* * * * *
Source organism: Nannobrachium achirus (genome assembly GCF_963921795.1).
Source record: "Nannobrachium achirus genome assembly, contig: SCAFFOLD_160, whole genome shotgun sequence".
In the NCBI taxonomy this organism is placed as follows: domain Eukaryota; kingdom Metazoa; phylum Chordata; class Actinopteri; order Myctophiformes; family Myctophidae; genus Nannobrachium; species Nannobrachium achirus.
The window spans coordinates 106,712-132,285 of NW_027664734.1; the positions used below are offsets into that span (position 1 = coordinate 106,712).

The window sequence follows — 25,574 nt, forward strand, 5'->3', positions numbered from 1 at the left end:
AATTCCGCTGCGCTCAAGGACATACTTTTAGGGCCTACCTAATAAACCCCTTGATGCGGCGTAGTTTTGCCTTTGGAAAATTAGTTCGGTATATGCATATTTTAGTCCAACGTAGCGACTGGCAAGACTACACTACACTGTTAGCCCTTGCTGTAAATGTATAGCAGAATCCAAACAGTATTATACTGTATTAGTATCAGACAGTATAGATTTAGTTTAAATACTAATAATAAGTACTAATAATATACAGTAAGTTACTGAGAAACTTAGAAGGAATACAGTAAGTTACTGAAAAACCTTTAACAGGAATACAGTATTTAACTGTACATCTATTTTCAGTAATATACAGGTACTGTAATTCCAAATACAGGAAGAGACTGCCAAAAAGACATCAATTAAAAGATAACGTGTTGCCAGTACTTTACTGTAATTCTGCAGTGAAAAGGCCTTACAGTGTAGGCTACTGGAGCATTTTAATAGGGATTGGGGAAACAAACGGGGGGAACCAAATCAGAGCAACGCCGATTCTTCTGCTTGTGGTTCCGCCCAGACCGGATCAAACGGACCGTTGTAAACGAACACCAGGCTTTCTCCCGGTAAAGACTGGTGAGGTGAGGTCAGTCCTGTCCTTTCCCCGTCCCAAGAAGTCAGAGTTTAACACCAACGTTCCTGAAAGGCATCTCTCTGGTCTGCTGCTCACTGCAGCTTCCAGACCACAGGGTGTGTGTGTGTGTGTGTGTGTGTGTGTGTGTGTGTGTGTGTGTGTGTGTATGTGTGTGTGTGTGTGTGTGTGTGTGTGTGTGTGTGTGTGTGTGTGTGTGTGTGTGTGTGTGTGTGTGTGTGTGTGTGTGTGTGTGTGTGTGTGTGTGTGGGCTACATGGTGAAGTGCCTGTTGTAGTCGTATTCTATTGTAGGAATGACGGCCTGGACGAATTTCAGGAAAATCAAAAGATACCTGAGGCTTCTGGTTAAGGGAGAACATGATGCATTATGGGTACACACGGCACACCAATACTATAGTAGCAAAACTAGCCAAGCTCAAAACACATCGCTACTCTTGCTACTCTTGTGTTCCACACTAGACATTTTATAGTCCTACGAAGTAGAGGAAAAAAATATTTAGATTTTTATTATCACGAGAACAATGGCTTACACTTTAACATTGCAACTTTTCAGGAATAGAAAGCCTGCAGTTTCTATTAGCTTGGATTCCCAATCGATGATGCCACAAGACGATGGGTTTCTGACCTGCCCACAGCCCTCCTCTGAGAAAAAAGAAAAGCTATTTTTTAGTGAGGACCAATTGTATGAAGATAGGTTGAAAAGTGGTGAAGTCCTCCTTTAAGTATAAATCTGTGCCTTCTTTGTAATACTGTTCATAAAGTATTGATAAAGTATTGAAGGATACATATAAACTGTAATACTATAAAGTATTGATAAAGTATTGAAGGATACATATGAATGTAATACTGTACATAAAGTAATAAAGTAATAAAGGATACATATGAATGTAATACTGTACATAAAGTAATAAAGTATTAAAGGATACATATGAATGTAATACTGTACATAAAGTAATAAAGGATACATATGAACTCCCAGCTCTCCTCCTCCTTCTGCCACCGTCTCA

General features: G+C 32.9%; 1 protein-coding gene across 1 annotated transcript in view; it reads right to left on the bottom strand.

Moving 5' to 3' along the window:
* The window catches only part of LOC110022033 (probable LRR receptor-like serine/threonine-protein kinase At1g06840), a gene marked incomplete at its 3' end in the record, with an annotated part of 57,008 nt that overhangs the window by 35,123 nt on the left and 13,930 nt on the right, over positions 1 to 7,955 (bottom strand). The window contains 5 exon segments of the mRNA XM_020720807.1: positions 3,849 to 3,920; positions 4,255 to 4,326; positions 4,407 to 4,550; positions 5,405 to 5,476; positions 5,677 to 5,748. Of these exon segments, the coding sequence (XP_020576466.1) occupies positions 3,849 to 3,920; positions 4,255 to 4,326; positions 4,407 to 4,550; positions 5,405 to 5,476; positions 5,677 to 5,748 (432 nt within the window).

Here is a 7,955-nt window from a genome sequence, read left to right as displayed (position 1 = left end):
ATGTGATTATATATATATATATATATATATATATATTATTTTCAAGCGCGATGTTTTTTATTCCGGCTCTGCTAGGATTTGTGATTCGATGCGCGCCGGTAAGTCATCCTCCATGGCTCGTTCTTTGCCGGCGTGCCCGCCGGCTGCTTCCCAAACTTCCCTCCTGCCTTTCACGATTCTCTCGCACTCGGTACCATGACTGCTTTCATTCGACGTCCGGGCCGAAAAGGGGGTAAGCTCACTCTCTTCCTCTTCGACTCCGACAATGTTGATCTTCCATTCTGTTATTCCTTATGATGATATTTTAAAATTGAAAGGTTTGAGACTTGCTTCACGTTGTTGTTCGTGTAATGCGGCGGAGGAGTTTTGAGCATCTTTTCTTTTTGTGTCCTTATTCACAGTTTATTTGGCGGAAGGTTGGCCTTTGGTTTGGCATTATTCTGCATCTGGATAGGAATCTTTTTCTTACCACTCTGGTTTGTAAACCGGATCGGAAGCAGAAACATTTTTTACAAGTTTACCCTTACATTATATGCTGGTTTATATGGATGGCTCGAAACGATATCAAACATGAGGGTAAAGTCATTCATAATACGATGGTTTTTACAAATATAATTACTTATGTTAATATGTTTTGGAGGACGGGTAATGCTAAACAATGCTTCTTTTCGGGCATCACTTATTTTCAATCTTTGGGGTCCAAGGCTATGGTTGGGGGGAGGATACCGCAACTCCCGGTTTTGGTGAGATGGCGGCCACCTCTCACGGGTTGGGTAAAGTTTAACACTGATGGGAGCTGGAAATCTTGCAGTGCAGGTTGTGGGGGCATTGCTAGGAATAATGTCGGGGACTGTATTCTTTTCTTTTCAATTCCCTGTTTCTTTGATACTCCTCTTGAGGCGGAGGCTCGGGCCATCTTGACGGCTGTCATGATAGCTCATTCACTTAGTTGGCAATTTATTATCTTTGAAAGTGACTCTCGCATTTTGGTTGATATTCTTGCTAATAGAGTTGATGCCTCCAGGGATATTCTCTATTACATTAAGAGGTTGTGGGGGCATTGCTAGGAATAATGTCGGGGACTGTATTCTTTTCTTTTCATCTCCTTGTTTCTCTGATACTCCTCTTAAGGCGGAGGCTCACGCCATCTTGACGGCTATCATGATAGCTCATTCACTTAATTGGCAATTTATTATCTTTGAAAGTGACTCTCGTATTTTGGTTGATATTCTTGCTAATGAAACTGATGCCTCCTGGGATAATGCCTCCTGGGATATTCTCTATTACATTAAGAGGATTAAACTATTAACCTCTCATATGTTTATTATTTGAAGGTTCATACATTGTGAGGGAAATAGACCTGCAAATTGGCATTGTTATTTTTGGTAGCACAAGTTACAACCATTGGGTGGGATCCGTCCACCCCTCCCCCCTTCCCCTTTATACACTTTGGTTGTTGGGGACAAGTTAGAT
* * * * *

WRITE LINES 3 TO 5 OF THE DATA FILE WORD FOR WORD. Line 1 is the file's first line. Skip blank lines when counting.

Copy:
In the NCBI taxonomy this organism is placed as follows: domain Eukaryota; kingdom Metazoa; phylum Chordata; class Actinopteri; order Myctophiformes; family Myctophidae; genus Nannobrachium; species Nannobrachium achirus.
The window spans coordinates 106,712-132,285 of NW_027664734.1; the positions used below are offsets into that span (position 1 = coordinate 106,712).

The window sequence follows — 25,574 nt, forward strand, 5'->3', positions numbered from 1 at the left end: